Update On Cuba Sunken City

1/6/2022by admin
  1. Cuban underwater city - Wikipedia After studying the images, National Geographic senior editor John Echave said, 'They are interesting anomalies, but that's as much as anyone can say right now, but I'm no expert on sonar and until we.
  2. The last image is shared as underwater ‘ruins’ from ‘The Lost City of Atlantis‘ and Cuba’s underwater city. According to ancient lengends, Atlantis is a mythical underwater city. What you see in the picture on either side of the staircase are described as Sphinx statues.

Just over a decade ago, a team of explorers were working on an exploration and survey mission off the western coast of Cuba when their sonar equipment picked up a perplexing series of stone structures lying some 650 meters below the surface. The structures appeared completely analogous against the barren ‘desert’ of the ocean floor and seemed to show symmetrically organized stones reminiscent of an urban development.

Underwater City Off Of Cuba Part 2 (Update) I was always amazed by Cuba, but I didn't knew that there are secrets there. One expedition went there and found some clues about underwater city off from Cuba.

A media flurry soon ensued with news sites sporting headlines such as ‘Atlantis Discovered in Cuba’ and ‘Lost City of the Caribbean Found’. However, the finding also attracted the attention of the government, national museum, and national geographic, who all made promises to investigate the strange sonar images.

Now, ten years on, the story has disappeared into obscurity. What ever happened to the sunken ‘ruins’ of Cuba? Were they ever fully investigated? And why has the media fallen silent on this unusual discovery?


Stone structures found underwater, off the west coast of Cuba. (Screenshot/The Cosmos News/Youtube)

The discovery was first made in 2001 when Pauline Zalitzki, a marine engineer, and her husband Paul Weinzweig, owners of a Canadian company called Advanced Digital Communications (ADC), were working on a survey mission in conjunction with the Cuban government off the tip of the Guanahacabibes Peninsula in the Pinar del Río Province of Cuba.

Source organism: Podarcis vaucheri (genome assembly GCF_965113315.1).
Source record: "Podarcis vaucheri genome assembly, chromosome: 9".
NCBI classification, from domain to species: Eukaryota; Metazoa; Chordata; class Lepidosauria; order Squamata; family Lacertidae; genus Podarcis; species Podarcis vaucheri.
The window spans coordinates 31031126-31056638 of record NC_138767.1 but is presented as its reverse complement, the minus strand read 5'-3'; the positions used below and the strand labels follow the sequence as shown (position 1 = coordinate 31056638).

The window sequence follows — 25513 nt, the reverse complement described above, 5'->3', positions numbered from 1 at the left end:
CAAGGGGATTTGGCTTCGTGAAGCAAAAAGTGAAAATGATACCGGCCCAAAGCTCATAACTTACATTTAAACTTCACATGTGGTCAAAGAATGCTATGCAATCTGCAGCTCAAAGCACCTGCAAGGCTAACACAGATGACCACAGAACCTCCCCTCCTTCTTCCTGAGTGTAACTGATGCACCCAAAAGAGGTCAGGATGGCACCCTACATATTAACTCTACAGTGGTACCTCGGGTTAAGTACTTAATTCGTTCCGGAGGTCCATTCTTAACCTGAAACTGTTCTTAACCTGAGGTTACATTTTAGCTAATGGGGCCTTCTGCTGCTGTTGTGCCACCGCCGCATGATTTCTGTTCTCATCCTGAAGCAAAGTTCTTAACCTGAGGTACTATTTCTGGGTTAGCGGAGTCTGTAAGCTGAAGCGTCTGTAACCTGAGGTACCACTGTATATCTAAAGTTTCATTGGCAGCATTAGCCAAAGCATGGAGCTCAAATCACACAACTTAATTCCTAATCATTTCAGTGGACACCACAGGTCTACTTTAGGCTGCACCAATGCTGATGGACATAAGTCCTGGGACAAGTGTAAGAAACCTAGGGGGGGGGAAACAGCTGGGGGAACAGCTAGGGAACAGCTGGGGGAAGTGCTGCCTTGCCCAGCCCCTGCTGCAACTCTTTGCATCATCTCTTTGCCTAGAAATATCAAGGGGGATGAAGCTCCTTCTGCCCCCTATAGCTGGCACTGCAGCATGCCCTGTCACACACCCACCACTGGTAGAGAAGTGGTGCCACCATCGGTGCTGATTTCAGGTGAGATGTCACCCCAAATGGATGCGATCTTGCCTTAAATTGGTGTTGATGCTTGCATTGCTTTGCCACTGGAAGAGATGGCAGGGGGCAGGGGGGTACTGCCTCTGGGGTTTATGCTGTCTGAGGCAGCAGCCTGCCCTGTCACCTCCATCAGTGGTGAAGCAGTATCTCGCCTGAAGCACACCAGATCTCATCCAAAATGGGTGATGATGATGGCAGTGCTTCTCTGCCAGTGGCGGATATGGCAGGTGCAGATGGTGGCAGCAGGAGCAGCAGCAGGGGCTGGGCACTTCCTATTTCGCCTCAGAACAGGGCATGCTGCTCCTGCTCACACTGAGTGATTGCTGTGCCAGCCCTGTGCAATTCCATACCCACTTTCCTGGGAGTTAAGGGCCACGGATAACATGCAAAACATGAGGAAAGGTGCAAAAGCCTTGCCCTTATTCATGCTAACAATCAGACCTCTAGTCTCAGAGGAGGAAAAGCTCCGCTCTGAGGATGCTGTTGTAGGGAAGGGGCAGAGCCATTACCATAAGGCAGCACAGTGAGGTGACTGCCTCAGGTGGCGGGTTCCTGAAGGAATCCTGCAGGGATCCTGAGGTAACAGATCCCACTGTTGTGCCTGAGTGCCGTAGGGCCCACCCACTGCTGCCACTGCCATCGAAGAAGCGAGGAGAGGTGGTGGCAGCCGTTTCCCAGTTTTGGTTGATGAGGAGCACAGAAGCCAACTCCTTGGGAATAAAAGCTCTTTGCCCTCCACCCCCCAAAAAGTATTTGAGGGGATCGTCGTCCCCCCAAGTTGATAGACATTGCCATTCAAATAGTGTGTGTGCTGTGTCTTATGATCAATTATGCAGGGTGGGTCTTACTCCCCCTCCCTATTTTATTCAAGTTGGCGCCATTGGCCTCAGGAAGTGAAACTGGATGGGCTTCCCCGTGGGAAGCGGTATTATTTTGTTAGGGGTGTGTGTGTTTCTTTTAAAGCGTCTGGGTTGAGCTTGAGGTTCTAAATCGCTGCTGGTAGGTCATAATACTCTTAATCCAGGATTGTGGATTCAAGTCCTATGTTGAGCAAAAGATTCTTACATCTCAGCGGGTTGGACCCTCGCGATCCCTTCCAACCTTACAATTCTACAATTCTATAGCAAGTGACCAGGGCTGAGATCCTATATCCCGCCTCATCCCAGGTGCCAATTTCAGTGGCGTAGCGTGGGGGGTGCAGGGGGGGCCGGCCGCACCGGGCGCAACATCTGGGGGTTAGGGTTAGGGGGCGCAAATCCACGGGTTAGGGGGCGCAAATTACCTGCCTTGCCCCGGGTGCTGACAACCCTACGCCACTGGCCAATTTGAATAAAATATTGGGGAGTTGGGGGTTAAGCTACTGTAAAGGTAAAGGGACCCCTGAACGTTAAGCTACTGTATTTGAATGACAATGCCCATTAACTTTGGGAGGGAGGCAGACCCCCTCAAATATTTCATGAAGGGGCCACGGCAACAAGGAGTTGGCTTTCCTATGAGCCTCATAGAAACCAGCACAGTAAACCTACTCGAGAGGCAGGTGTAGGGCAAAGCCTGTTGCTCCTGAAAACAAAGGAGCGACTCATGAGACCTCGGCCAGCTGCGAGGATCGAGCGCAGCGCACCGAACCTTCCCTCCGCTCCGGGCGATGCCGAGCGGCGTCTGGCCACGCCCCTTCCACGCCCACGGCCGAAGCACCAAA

ADC was one of four firms working in a joint venture with President Fidel Castro’s government to explore Cuban waters, which hold hundreds of treasure-laden ships from the Spanish colonial era. The team was using advanced sonar equipment to scan a 2 square kilometer area of the sea floor when they noticed a series of symmetrical and geometric stone structures resembling an urban complex.

Upon studying the sonar images, Zalitzki observed what appeared to be unusual formations of smooth blocks, crests, and geometric shapes. Some of the blocks looked like they were built in pyramid shapes, others were circular.

In July 2001, they returned to the site with geologist Manuel Iturralde, senior researcher of Cuba’s Natural History Museum, this time equipped with a Remotely Operated Vehicle to examine and film the structures. The images revealed large blocks of stone resembling hewn granite, measuring about 8 feet by 10 feet. Some blocks appeared deliberately stacked atop one another, others appeared isolated from the rest. Zalitzki said that the images appeared to reflect the ruins of a submerged city but was reluctant to draw any conclusions without further evidence.

“These are extremely peculiar structures, and they have captured our imagination,” said Iturralde, who has studied countless underwater formations. “But if I had to explain this geologically, I would have a hard time.”